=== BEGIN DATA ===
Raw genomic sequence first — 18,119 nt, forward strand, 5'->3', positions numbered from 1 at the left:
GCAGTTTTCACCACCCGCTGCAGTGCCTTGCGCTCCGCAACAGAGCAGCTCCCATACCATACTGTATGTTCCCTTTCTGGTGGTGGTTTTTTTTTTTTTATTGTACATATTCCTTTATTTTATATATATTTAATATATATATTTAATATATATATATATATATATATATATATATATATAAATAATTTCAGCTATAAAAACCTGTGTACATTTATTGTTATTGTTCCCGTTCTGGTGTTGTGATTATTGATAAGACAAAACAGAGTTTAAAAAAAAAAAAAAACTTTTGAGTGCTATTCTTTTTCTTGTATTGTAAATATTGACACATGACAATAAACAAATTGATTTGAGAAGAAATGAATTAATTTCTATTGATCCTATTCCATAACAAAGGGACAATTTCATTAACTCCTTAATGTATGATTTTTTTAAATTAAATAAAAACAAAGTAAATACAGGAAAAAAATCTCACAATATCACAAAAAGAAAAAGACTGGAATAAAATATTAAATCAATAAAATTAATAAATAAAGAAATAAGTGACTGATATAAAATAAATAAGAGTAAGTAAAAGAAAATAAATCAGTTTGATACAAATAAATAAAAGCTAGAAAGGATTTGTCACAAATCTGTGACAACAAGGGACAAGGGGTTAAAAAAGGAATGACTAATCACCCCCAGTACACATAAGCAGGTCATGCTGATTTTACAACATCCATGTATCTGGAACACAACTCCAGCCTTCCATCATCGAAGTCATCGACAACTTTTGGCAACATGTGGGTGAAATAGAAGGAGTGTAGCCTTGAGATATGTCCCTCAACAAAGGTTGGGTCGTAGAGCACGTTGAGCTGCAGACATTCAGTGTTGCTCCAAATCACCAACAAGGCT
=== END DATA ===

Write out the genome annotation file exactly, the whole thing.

Raw genomic sequence first — 18,119 nt, forward strand, 5'->3', positions numbered from 1 at the left:
GCAGTTTTCACCACCCGCTGCAGTGCCTTGCGCTCCGCAACAGAGCAGCTCCCATACCATACTGTATGTTCCCTTTCTGGTGGTGGTTTTTTTTTTTTTATTGTACATATTCCTTTATTTTATATATATTTAATATATATATTTAATATATATATATATATATATATATATATATATATAAATAATTTCAGCTATAAAAACCTGTGTACATTTATTGTTATTGTTCCCGTTCTGGTGTTGTGATTATTGATAAGACAAAACAGAGTTTAAAAAAAAAAAAAAACTTTTGAGTGCTATTCTTTTTCTTGTATTGTAAATATTGACACATGACAATAAACAAATTGATTTGAGAAGAAATGAATTAATTTCTATTGATCCTATTCCATAACAAAGGGACAATTTCATTAACTCCTTAATGTATGATTTTTTTAAATTAAATAAAAACAAAGTAAATACAGGAAAAAAATCTCACAATATCACAAAAAGAAAAAGACTGGAATAAAATATTAAATCAATAAAATTAATAAATAAAGAAATAAGTGACTGATATAAAATAAATAAGAGTAAGTAAAAGAAAATAAATCAGTTTGATACAAATAAATAAAAGCTAGAAAGGATTTGTCACAAATCTGTGACAACAAGGGACAAGGGGTTAAAAAAGGAATGACTAATCACCCCCAGTACACATAAGCAGGTCATGCTGATTTTACAACATCCATGTATCTGGAACACAACTCCAGCCTTCCATCATCGAAGTCATCGACAACTTTTGGCAACATGTGGGTGAAATAGAAGGAGTGTAGCCTTGAGATATGTCCCTCAACAAAGGTTGGGTCGTAGAGCACGTTGAGCTGCAGACATTCAGTGTTGCTCCAAATCACCAACAAGGCT